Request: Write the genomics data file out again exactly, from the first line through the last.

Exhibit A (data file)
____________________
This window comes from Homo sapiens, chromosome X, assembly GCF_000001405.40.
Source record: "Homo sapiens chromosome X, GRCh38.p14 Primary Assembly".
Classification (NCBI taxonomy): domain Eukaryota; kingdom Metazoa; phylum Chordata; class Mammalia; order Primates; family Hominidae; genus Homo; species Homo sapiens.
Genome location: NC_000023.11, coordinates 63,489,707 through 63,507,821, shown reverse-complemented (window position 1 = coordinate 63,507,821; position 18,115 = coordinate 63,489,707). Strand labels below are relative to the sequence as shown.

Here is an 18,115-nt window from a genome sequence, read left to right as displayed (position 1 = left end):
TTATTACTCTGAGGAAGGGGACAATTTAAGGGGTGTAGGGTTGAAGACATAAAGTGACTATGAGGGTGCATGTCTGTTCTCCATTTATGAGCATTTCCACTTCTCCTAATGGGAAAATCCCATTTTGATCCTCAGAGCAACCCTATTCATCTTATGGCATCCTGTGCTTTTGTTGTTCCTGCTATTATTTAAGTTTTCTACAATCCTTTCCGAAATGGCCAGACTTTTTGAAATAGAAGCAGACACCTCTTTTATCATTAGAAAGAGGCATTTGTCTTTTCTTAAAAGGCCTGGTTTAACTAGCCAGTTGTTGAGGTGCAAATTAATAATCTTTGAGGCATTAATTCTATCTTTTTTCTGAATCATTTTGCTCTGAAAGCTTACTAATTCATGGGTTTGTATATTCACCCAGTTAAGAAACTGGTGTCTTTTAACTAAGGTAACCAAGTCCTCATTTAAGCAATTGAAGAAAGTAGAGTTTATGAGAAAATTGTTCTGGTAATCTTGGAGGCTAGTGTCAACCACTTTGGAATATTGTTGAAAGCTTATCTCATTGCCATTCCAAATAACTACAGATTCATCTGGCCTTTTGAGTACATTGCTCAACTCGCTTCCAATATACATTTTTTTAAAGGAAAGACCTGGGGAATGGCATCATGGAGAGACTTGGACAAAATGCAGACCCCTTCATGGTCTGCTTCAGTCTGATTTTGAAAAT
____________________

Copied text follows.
This window comes from Homo sapiens, chromosome X, assembly GCF_000001405.40.
Source record: "Homo sapiens chromosome X, GRCh38.p14 Primary Assembly".
Classification (NCBI taxonomy): domain Eukaryota; kingdom Metazoa; phylum Chordata; class Mammalia; order Primates; family Hominidae; genus Homo; species Homo sapiens.
Genome location: NC_000023.11, coordinates 63,489,707 through 63,507,821, shown reverse-complemented (window position 1 = coordinate 63,507,821; position 18,115 = coordinate 63,489,707). Strand labels below are relative to the sequence as shown.

Here is an 18,115-nt window from a genome sequence, read left to right as displayed (position 1 = left end):
TTATTACTCTGAGGAAGGGGACAATTTAAGGGGTGTAGGGTTGAAGACATAAAGTGACTATGAGGGTGCATGTCTGTTCTCCATTTATGAGCATTTCCACTTCTCCTAATGGGAAAATCCCATTTTGATCCTCAGAGCAACCCTATTCATCTTATGGCATCCTGTGCTTTTGTTGTTCCTGCTATTATTTAAGTTTTCTACAATCCTTTCCGAAATGGCCAGACTTTTTGAAATAGAAGCAGACACCTCTTTTATCATTAGAAAGAGGCATTTGTCTTTTCTTAAAAGGCCTGGTTTAACTAGCCAGTTGTTGAGGTGCAAATTAATAATCTTTGAGGCATTAATTCTATCTTTTTTCTGAATCATTTTGCTCTGAAAGCTTACTAATTCATGGGTTTGTATATTCACCCAGTTAAGAAACTGGTGTCTTTTAACTAAGGTAACCAAGTCCTCATTTAAGCAATTGAAGAAAGTAGAGTTTATGAGAAAATTGTTCTGGTAATCTTGGAGGCTAGTGTCAACCACTTTGGAATATTGTTGAAAGCTTATCTCATTGCCATTCCAAATAACTACAGATTCATCTGGCCTTTTGAGTACATTGCTCAACTCGCTTCCAATATACATTTTTTTAAAGGAAAGACCTGGGGAATGGCATCATGGAGAGACTTGGACAAAATGCAGACCCCTTCATGGTCTGCTTCAGTCTGATTTTGAAAAT